This vole is named after Richard Gordon Smith, (1858–1918) who, after falling out with his wife, traveled the world hunting for animals and keeping a record of his travels and discoveries in eight large leather-bound diaries. He spent some time in Japan where he collected mammals for the British Museum, including the type species of this vole.
There has been considerable discussion as to the phylogeny of this species. The molars grow continually during the animal's life and because of this trait, it was at one time placed in the genus Phaulomys. However, studies using mitochondrial and nuclear ribosomal DNA have shown that it is closely related to the Japanese and Asian species, Myodes rufocanus, and the Korean species, Myodes regulus and that there is no support for its inclusion in Phaulomys. The ever-growing molars in M smithii are now believed to be independently derived from a rooted Myodes ancestor endemic to Japan.
The color of Smith's vole varies from brownish-yellow to mid brown with the underparts a paler shade of brown. The body length is about 115 millimetres with a tail about 60 millimetres. The weight varies between 20 and 35 grams. The fur is dense and short, the muzzle blunt and the ears rounded. The dental formula is 220.127.116.11 and the molars grow continuously throughout life.
Smith's vole lives in forests, plantations and farmland in montane areas above about 400 metres. It is absent from alluvial plains. It makes burrows in leaf litter and prefers damp conditions. It is a common species in chosen habitat but some of its populations are fragmented by road development, land reclamation, dam building and deforestation. The diet is entirely vegetarian and it feeds on the stems and leaves of green plants and on seeds. The breeding season varies in different locations and there may be one or two litters per year, each of one to six young, but usually two or three.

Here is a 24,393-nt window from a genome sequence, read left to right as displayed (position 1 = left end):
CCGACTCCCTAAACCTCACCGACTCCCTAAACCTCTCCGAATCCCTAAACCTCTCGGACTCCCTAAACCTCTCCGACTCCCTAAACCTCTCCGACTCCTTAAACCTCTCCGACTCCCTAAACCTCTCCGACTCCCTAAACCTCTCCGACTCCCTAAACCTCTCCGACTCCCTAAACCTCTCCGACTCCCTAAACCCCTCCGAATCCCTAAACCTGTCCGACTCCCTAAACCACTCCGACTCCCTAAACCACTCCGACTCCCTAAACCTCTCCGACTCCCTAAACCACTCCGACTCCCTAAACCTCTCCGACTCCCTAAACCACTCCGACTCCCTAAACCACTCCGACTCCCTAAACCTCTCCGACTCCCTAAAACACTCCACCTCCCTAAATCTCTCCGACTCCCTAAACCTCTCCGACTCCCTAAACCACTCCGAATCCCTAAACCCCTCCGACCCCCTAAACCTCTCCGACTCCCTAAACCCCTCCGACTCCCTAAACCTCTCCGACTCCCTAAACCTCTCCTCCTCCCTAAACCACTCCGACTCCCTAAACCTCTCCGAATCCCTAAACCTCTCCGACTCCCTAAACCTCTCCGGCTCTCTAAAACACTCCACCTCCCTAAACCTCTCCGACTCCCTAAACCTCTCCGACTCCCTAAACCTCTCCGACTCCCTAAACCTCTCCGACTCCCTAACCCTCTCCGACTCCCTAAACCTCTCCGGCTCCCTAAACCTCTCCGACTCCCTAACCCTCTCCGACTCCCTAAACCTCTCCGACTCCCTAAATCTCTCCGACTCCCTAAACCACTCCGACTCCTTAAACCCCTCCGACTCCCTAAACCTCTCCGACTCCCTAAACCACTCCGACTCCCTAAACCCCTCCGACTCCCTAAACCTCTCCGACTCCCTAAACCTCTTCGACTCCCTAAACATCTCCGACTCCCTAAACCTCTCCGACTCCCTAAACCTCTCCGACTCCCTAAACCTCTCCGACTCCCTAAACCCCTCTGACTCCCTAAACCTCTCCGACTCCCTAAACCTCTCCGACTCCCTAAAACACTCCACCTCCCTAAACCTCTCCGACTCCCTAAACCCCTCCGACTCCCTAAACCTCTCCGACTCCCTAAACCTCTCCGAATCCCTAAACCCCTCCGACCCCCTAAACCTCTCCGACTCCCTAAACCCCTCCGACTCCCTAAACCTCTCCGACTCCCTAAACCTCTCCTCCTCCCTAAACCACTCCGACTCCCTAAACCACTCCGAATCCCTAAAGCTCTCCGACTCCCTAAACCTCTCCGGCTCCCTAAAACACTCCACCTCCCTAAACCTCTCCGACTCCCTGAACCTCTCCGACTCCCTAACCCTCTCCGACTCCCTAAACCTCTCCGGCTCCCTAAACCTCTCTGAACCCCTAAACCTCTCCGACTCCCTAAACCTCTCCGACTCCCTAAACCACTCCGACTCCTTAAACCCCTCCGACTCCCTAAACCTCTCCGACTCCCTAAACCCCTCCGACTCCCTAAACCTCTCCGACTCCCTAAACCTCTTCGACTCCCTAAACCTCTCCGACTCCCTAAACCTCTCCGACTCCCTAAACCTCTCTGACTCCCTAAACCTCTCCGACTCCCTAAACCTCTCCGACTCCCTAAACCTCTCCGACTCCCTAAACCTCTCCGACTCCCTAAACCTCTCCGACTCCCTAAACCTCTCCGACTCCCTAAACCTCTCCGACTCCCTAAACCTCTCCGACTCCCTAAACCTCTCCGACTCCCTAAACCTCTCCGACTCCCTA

- Kaneko, Y. & Ishii, N. (2008). "Myodes smithii". IUCN Red List of Threatened Species. Version 2008. International Union for Conservation of Nature. Retrieved 30 June 2009. Database entry includes a brief justification of why this species is of least concern.
- Richard Gordon Smith's Journal. Phoenixbonsai.com. Retrieved on 2012-12-27.
- Bo Beolens; Michael Watkins; Michael Grayson (28 September 2009). The Eponym Dictionary of Mammals. JHU Press. pp. 383–. ISBN 978-0-8018-9304-9. Retrieved 27 December 2012.
- Mammal Species of the World. bucknell.edu
- Mammals of Japan. (PDF) . Retrieved on 2012-12-27.
- Musser, G. G. and M. D. Carleton. 2005. Superfamily Muroidea. pp. 894–1531 in Mammal Species of the World a Taxonomic and Geographic Reference. D. E. Wilson and D. M. Reeder eds. Johns Hopkins University Press, Baltimore.